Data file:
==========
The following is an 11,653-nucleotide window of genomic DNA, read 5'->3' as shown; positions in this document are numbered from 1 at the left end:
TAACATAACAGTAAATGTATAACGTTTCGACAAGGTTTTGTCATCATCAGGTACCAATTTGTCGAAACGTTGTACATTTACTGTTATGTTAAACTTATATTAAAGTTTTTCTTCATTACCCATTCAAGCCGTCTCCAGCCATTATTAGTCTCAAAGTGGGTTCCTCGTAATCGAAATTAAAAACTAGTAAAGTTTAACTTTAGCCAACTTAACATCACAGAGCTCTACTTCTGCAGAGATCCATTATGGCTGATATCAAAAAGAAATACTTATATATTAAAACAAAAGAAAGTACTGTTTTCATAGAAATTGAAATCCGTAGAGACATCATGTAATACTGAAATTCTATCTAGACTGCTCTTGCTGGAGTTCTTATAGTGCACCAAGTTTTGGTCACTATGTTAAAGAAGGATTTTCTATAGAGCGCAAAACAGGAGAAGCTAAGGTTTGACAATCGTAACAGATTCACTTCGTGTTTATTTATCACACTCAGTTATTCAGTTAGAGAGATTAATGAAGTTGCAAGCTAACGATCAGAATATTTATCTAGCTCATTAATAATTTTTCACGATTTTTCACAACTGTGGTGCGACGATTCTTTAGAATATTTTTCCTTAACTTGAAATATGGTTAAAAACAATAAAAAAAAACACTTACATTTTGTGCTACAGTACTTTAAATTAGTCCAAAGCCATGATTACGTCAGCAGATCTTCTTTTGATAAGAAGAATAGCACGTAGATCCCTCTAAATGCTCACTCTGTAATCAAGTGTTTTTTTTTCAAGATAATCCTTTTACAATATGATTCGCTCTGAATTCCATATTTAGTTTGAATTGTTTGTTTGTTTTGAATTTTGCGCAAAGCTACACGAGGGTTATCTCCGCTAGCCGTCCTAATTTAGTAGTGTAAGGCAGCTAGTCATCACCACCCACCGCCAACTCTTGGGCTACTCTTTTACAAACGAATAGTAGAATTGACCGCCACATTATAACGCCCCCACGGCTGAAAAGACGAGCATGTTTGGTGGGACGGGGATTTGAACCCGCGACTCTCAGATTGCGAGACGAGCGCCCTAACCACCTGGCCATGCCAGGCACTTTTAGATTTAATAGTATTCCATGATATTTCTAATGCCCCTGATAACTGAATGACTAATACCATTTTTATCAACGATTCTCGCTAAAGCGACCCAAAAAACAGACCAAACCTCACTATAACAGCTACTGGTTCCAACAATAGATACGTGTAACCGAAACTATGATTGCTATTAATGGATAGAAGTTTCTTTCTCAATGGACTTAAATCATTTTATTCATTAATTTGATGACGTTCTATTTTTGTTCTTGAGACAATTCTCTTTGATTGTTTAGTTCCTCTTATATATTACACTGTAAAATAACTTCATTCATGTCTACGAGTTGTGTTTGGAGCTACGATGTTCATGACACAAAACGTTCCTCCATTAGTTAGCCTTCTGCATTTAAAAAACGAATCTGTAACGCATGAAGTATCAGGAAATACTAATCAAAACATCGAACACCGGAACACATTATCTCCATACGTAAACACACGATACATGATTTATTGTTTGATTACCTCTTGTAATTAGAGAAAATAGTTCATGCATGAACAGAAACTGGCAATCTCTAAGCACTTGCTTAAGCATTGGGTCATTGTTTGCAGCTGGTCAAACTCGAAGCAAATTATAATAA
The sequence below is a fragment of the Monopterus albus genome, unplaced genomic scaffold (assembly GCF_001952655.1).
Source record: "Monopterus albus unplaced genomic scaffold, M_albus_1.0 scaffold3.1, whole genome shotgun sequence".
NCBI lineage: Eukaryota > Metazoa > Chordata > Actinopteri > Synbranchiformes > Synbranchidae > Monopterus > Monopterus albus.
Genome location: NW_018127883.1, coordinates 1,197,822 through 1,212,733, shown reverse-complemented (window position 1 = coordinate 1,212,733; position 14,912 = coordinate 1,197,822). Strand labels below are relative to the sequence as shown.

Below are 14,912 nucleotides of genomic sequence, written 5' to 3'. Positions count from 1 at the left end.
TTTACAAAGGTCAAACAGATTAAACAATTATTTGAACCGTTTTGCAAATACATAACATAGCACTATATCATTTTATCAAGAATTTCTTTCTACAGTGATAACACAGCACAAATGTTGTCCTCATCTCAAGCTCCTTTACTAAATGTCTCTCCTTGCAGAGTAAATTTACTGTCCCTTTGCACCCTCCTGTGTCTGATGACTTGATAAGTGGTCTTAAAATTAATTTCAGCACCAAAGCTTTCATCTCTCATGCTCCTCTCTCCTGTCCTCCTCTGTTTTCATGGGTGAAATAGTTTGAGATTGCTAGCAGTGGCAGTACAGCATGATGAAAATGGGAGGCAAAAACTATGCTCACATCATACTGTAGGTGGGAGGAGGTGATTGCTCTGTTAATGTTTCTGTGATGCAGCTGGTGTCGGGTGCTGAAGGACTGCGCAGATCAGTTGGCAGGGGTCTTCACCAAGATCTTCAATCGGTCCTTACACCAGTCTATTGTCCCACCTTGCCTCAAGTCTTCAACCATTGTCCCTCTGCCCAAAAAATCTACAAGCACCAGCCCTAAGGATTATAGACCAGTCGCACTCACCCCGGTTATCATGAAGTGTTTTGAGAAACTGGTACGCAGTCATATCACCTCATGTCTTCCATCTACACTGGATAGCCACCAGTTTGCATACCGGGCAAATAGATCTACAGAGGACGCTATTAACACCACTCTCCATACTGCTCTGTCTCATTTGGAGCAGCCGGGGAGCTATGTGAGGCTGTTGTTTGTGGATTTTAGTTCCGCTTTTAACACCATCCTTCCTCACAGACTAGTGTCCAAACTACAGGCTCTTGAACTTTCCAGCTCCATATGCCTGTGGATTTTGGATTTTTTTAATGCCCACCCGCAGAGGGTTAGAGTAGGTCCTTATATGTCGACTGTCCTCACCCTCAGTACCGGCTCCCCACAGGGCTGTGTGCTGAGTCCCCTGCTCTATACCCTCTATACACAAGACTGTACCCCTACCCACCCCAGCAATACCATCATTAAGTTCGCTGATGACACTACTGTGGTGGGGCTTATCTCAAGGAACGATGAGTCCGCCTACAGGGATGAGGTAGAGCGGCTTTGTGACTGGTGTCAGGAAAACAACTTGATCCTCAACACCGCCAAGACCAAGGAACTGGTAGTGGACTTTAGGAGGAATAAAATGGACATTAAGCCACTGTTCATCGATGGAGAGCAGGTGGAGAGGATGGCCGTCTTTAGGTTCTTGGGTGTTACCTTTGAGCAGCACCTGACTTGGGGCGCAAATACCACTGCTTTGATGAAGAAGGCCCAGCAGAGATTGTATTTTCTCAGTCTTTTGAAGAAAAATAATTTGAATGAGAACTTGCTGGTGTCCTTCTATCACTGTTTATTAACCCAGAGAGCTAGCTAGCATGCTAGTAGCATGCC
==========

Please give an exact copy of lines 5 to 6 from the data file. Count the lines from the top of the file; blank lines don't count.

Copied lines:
NCBI lineage: Eukaryota > Metazoa > Chordata > Actinopteri > Synbranchiformes > Synbranchidae > Monopterus > Monopterus albus.
Genome location: NW_018127883.1, coordinates 1,197,822 through 1,212,733, shown reverse-complemented (window position 1 = coordinate 1,212,733; position 14,912 = coordinate 1,197,822). Strand labels below are relative to the sequence as shown.